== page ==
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In Syria, the self-named Islamic State or ISIS is making significant gains into territory held by the government. NPR's Alice Fordham reports that it's believed that ISIS is affecting people as it advances, including many from Syria's Christian minority.
ALICE FORDHAM, BYLINE: Activists inside Syria say ISIS captured the town of Qarayatayn on Wednesday, and then pushed onward toward the country’s third-largest city, Homs. Christian activist groups say more than 200 people are captured, many of them Christians. Homs is currently controlled by forces loyal to Syrian president Bashar al-Assad. Although ISIS is unlikely to take the city immediately, its only about 40 miles away. Analyst Emile Hokayem, who wrote a book about the Syrian war, says this latest advance shows ISIS remains a potent force in Syria despite international efforts.
EMILE HOKAYEM: The notion that ISIS has suffered decisive blows is misguided.
FORDHAM: Today marks a year since President Obama announced airstrikes against ISIS. U.S. officials maintain they are degrading the organization in Syria and Iraq. But despite ISIS' violence against civilians, Hokayem says many Syrians are still more afraid of the regime than they are of ISIS, which helps the extremists keep gaining ground. At the Institute for the Study of War in Washington, D.C., analyst Jennifer Cafarella notes this latest advance comes just two months after an ISIS victory in the historic city of Palmyra, which is also in the province of Homs.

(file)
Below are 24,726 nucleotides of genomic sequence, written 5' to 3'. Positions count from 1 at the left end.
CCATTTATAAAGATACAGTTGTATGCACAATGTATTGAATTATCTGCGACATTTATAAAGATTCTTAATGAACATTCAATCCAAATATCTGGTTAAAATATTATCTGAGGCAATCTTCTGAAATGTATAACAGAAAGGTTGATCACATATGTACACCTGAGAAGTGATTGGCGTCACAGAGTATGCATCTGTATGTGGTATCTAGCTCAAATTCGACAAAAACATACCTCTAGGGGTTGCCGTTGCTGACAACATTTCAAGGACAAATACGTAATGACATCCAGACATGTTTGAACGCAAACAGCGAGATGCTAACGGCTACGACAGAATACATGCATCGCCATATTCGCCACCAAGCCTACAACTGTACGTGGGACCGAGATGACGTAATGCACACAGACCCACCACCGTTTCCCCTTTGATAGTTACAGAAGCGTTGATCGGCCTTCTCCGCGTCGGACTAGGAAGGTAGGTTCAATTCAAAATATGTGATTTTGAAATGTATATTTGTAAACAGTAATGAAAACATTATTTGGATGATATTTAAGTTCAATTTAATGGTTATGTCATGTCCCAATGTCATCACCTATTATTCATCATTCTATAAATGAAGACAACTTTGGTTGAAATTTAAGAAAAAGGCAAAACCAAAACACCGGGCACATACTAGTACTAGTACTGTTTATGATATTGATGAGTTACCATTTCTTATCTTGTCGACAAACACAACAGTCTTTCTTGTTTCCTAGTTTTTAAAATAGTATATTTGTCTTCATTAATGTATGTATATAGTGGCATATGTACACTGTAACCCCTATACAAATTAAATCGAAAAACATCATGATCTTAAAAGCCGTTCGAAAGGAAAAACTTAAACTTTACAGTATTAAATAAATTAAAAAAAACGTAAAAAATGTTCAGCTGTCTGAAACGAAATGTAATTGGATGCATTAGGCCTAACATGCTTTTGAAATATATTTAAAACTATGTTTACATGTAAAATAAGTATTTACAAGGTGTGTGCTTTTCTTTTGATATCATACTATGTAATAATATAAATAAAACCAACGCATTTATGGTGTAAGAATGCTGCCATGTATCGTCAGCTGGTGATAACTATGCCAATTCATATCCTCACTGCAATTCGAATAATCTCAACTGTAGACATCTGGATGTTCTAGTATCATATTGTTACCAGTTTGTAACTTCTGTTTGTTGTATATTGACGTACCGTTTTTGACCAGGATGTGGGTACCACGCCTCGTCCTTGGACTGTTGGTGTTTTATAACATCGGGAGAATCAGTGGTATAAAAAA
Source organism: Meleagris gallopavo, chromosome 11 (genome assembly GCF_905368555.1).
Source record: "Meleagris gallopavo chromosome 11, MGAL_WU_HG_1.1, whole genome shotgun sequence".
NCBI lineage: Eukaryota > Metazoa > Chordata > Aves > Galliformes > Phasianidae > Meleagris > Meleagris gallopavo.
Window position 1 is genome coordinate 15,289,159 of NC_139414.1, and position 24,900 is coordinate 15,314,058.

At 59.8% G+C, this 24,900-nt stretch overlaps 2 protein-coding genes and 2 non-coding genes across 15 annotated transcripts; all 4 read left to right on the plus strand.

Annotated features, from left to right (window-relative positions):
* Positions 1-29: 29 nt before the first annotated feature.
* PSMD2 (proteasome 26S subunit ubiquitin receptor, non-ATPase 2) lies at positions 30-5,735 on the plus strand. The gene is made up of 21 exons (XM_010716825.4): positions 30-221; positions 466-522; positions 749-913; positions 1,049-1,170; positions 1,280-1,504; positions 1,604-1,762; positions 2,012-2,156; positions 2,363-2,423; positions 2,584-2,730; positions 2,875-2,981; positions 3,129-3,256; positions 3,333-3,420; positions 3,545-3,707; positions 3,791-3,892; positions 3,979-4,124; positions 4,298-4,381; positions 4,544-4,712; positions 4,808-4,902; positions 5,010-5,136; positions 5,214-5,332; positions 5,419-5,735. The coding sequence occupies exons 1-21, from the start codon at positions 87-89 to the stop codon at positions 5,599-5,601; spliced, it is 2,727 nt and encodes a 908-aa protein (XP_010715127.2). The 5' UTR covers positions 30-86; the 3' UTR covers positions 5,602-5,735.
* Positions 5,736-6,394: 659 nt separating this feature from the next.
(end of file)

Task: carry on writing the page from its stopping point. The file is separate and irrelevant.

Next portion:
JENNIFER CAFARELLA: I think that the current ISIS offensive and ISIS gains against the Syrian regime east of Homs are not surprising given the success ISIS has had in fighting the regime in central Syria to date.
FORDHAM: Cafarella warns they might be targeting a nearby air base that would be a major military gain for them. That base is one of a dwindling number of military installations completely controlled by the Assad regime, and is the base from which the Syrian air force attacks rebels in the north of the country. And the recent fighting doesn’t just signify gains for militants with ISIS. The regime is losing ground to other rebel groups too. In recent weeks its been fighting to protect the coastal cities where its diehard supporters live. Alice Fordham, NPR News, Beirut. Transcript provided by NPR, Copyright NPR.